New BFFs Salesforce and Google link arms, er, CRMs with G Suite

Silicon Valley bigwigs giggle to themselves, thumb their noses at Redmond

Salesforce.com and Google have agreed on a partnership deal that will see the former's CRM service integrated directly into G Suite's productivity apps.

The two sides say the deal will see Google Cloud take the mantle of "preferred public cloud" for Salesforce as well as the cloud provider for an international expansion the CRM SaaS developer is planning to make.

Additionally, the partnership will include integration of the Salesforce.com CRM service with Google's G Suite software and a free one-year G Suite subscription for Salesforce customers.

This means Salesforce customers who run G Suite will be able to access and share information from their Salesforce accounts in Google Calendar, Docs, Drive, Gmail, and Hangouts. A third part of the plan will tie Salesforce Sales and Marketing Cloud data fed into Google Analytics 360.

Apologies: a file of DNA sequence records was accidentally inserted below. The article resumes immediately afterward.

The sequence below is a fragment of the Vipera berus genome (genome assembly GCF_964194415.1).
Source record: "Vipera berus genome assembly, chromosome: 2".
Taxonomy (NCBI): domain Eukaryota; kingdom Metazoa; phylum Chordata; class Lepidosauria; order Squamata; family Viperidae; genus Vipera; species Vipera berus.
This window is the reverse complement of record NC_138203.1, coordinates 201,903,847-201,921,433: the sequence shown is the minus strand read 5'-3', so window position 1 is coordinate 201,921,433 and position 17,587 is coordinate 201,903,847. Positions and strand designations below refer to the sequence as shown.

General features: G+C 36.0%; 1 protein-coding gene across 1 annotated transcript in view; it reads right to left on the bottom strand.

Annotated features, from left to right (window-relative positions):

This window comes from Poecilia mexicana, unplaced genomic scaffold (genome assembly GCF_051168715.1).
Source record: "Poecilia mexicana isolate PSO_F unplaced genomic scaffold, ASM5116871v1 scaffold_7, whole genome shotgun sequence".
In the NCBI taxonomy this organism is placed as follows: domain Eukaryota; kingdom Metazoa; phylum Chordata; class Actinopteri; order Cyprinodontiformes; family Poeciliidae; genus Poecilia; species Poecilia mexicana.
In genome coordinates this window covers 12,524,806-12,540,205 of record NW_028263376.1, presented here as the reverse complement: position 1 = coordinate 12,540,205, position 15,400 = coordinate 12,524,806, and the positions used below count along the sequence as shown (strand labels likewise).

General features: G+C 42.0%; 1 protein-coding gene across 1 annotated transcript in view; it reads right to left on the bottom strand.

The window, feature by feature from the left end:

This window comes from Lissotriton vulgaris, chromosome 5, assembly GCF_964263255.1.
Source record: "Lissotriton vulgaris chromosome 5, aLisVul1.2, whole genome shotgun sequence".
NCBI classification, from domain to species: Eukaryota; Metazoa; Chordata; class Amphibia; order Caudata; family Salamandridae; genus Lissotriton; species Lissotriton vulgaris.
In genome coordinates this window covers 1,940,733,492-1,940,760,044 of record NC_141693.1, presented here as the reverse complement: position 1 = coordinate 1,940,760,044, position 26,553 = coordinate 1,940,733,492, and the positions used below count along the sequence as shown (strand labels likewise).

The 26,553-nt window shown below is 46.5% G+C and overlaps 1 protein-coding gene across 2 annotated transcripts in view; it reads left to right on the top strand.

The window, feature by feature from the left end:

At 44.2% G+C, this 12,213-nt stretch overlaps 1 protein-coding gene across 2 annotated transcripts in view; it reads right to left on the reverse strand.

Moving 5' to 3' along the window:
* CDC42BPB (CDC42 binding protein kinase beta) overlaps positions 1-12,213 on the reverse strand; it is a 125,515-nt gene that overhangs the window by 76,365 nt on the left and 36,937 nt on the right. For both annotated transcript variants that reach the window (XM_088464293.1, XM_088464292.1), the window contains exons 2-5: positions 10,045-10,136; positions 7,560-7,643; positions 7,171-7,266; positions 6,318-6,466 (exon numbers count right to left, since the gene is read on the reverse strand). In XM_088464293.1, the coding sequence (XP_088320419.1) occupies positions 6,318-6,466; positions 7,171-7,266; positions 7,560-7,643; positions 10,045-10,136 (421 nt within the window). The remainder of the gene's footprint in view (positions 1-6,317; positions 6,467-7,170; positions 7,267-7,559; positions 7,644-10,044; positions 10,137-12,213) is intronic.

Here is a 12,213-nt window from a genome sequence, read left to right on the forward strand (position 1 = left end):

"Our partnership with Google represents the best of both worlds for our customers,” said skyscraper enthusiast and Salesforce CEO Marc Benioff on Monday.

"There has never been an easier way for companies to run their entire business in the cloud—from productivity apps, email and analytics, to sales, service and marketing apps, this partnership will help make our customers smarter and more productive," he said.

The two sides say the integration of Salesforce data into Gmail, Calendar, and Drive has already begun, with other integrations planned to be released into the market next year. The analytics tie-up is also set to roll out early next year and will be offered as a free service.

The obvious foe for the newly-minted Salesforce-Google partnership will be Microsoft, which has been targeting both companies' respective services via its Azure, Dynamics, and Office 365 platforms.

By joining forces, Salesforce and Google will both have their own counters to Microsoft's key selling points – the ability to integrate all of its various cloud, CRM, and productivity products and use its sizable customer bases in all three markets to feed subscribers into the others. ?


Biting the hand that feeds IT ? 1998–2017

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